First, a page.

Erin Katayama, Claudia Medina
Co-Chair(s)
Madeline Howard ~ Senior Staff Attorney, Western Center on Law & Poverty
Jith Meganathan ~ Policy Advocate, Western Center on Law & Poverty
Speaker(s)
Sang Banh ~ Staff Attorney, Inland Counties Legal Services
Lauren DeMartini ~ Staff Attorney, Bay Area Legal Aid
Shirley Gibson ~ Directing Attorney, Legal Aid Society of San Mateo County
Lili Graham ~ Director of Litigation, Legal Aid Society of Orange County
Navneet Grewal ~ Senior Attorney, Western Center on Law & Poverty
Erin Katayama ~ Supervising Attorney, Homeless Advocacy Project, Justice & Diversity Center of The Bar Association of San Francisco
Laurance Lee ~ Mable-Apallas Fellow, Legal Services of Northern California
Lorraine López ~ Supervising Attorney, Homelessness Prevention, Inner City Law Center
Claudia Medina ~ Staff Attorney, Eviction Defense Network
Irina Naduhovskaya ~ Staff Attorney, Bay Area Legal Aid
Deborah Thrope ~ Staff Attorney, National Housing Law Project
General credit information about this format appears below. For credit information specific to this program, please choose your jurisdiction(s) in the Credit Information box on the right-hand side of this page.

PLI’s live and on-demand webcasts are single-user license products intended for an individual registrant only. Credit will be issued only to the individual registered.


U.S. MCLE States

Alabama:  PLI’s on-demand web programs qualify as “online” credit. Attorneys are limited to 6 credits of online programs per reporting period.

Alaska:  All PLI products can fulfill Alaska’s CLE requirements. There is no limit to the number of credits an attorney can earn via PLI products.

Arizona:  PLI’s on-demand web programs qualify as “interactive CLE” credit. There is no limit to the number of credits an attorney can earn via interactive CLE programs.

Arkansas:  PLI’s on-demand web programs are not approved for Arkansas CLE credit.

California:  PLI’s on-demand web programs qualify as “participatory” credit. There is no limit to the number of credits an attorney can earn via participatory programs.

Colorado:  All PLI products can fulfill Colorado’s CLE requirements. There is no limit to the number of credits an attorney can earn via PLI products.

Connecticut: Effective January 1, 2017, all PLI products can fulfill Connecticut’s CLE requirements. There is no limit to the number of credits an attorney can earn via PLI products.

Delaware:  PLI’s on-demand web programs qualify as “eCLE” credit. Attorneys are limited to 12 credits of eCLE per reporting period, no more than 6 of which may be audio-only.

Florida:  All PLI products can fulfill Florida’s CLE requirements. There is no limit to the number of credits an attorney can earn via PLI products.

Georgia:  PLI’s on-demand web programs qualify as “in-house” credit. Attorneys are limited to 6 in-house credits per reporting period.

Hawaii:  All PLI products can fulfill Hawaii’s CLE requirements. There is no limit to the number of credits an attorney can earn via PLI products.

Idaho:  PLI’s on-demand web programs qualify as “self-study” credit. Attorneys are limited to 15 credits of self-study per reporting period.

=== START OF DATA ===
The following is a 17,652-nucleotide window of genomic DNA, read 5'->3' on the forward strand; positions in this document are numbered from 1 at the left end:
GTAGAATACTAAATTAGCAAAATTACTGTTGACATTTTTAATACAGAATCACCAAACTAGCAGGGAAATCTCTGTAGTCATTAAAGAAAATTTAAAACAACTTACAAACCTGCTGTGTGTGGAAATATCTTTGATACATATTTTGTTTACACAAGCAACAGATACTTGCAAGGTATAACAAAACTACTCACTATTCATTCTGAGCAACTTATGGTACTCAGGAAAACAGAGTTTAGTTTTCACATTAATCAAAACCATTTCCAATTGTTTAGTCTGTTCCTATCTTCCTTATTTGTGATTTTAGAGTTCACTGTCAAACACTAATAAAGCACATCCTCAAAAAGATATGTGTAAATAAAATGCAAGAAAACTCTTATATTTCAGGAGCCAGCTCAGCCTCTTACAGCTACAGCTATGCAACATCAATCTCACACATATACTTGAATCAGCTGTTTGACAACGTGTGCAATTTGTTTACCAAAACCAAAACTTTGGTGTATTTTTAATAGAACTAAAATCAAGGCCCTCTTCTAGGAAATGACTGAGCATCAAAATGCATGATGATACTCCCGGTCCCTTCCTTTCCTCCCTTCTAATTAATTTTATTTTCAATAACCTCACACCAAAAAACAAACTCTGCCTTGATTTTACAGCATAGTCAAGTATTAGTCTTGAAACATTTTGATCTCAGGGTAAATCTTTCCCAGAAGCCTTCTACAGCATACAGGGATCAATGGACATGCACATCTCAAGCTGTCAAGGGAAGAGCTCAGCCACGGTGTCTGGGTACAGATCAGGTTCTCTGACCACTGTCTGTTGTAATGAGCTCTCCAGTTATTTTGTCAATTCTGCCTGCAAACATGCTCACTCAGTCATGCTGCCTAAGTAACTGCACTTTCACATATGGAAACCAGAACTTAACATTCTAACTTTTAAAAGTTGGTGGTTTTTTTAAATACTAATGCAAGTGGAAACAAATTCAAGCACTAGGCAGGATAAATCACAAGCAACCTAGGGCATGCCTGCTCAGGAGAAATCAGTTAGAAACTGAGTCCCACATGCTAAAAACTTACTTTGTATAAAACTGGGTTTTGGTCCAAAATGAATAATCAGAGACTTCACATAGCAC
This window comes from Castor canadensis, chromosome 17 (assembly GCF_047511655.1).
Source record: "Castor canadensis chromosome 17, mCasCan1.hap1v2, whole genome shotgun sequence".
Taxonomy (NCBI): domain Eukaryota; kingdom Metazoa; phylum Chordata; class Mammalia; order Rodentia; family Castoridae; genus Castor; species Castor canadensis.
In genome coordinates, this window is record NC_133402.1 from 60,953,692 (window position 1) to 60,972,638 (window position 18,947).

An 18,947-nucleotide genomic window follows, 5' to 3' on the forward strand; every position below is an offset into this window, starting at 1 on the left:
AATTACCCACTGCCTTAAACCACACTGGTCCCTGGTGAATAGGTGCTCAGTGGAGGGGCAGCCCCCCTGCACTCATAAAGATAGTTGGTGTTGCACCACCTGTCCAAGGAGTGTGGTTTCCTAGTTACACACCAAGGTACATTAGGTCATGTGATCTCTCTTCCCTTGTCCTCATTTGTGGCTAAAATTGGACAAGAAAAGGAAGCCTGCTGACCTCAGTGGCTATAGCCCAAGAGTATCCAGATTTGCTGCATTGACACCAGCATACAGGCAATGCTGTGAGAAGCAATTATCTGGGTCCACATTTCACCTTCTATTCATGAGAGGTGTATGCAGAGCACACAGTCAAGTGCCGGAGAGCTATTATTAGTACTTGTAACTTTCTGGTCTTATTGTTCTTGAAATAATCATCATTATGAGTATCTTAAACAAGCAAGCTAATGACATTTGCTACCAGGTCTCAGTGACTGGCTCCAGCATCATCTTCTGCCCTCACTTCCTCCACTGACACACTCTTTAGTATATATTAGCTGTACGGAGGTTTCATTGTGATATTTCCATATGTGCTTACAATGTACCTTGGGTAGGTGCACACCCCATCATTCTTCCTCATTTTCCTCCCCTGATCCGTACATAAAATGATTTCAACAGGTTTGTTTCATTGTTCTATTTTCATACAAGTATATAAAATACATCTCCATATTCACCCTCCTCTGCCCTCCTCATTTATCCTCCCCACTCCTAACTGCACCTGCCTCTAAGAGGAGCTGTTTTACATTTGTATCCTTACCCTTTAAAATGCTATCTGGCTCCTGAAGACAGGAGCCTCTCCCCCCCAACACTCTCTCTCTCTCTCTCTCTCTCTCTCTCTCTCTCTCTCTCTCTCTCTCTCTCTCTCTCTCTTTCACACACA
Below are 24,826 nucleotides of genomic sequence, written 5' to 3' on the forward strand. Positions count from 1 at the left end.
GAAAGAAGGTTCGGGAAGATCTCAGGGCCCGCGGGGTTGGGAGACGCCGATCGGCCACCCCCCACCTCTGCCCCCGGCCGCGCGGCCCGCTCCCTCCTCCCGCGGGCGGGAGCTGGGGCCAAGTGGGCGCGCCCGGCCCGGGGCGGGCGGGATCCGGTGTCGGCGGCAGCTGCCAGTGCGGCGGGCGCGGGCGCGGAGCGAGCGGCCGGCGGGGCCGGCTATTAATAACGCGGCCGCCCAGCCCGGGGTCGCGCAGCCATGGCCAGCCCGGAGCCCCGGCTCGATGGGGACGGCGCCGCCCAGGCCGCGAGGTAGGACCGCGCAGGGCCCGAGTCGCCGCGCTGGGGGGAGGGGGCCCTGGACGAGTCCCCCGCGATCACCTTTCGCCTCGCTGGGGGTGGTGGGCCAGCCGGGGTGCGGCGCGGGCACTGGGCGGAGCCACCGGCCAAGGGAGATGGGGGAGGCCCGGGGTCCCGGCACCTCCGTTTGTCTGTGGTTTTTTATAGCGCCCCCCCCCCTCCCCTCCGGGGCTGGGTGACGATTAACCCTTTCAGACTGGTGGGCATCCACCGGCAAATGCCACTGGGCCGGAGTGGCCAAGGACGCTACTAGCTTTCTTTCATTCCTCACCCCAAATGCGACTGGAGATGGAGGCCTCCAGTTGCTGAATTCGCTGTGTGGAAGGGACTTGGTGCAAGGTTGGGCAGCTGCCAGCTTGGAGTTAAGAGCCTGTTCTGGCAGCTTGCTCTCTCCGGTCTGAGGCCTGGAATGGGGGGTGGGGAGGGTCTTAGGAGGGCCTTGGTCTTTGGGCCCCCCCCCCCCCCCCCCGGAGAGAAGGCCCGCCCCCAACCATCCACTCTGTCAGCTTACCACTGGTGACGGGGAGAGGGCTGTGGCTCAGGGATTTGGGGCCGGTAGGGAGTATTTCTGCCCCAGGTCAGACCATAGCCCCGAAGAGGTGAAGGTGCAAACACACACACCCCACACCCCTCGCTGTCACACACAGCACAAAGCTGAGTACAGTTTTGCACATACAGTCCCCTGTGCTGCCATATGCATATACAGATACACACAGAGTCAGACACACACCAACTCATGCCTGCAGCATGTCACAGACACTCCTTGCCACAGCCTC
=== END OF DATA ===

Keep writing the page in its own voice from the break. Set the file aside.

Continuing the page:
Illinois:  All PLI products can fulfill Illinois' CLE requirements for experienced attorneys. There is no limit to the number of credits an attorney can earn via PLI products.

Indiana:  PLI’s on-demand web programs qualify as “distance education” credit. Attorneys are limited to 6 credits of distance education per reporting period.

Iowa:  PLI’s on-demand web programs qualify as “unmoderated” credit. Attorneys are limited to 6 credits of unmoderated programs per reporting period.

Kansas:  PLI’s on-demand web programs qualify as “non-traditional” credit. Attorneys are limited to 5 credits of non-traditional programs per reporting period.

Kentucky:  PLI’s on-demand web programs qualify as “non-live” credit. Attorneys are limited to 6 non-live credits per reporting period.

Louisiana:  PLI’s on-demand web programs qualify as “self-study” credit. Attorneys are limited to 4 credits of self-study per reporting period.

Maine:  PLI’s on-demand web programs qualify as “self-study” credit. Attorneys are limited to 5.5 credits of self-study per reporting period.

Minnesota:  PLI’s on-demand web programs qualify as “on-demand” credit. Attorneys are limited to 15 on-demand credits per reporting period.

Mississippi:  PLI’s on-demand web programs qualify as “distance learning” credit. Attorneys are limited to 6 credits of distance learning per reporting period.

Missouri:  PLI’s on-demand web programs qualify as “self-study” credit. Attorneys are limited to 6 credits of self-study per reporting period.

Montana:  PLI’s on-demand web programs qualify as “self-study” credit. Attorneys are limited to 5 credits of self-study per reporting period.

Nebraska:  PLI’s on-demand web programs qualify as “computer-based learning” credit. Attorneys are limited to 5 credits of computer-based learning per reporting period.

Nevada:  PLI’s on-demand web programs qualify as “self-study” credit. There is no limit to the number of credits an attorney can earn via self-study programs.

New Hampshire:  PLI’s on-demand web programs qualify as “self-study” credit. Attorneys are limited to 6 credits of self-study per reporting period.

New Jersey:  PLI’s on-demand web programs qualify as “alternative verifiable learning formats” credit. Attorneys are limited to 12 credits of alternative verifiable learning formats per reporting period.

New Mexico:  PLI’s on-demand web programs qualify as “self-study” credit. Attorneys are limited to 4 credits of self-study per reporting period.

New York

Experienced Attorneys:  All PLI products can fulfill New York’s CLE requirements for experienced attorneys. There is no limit to the number of credits an attorney can earn via PLI products.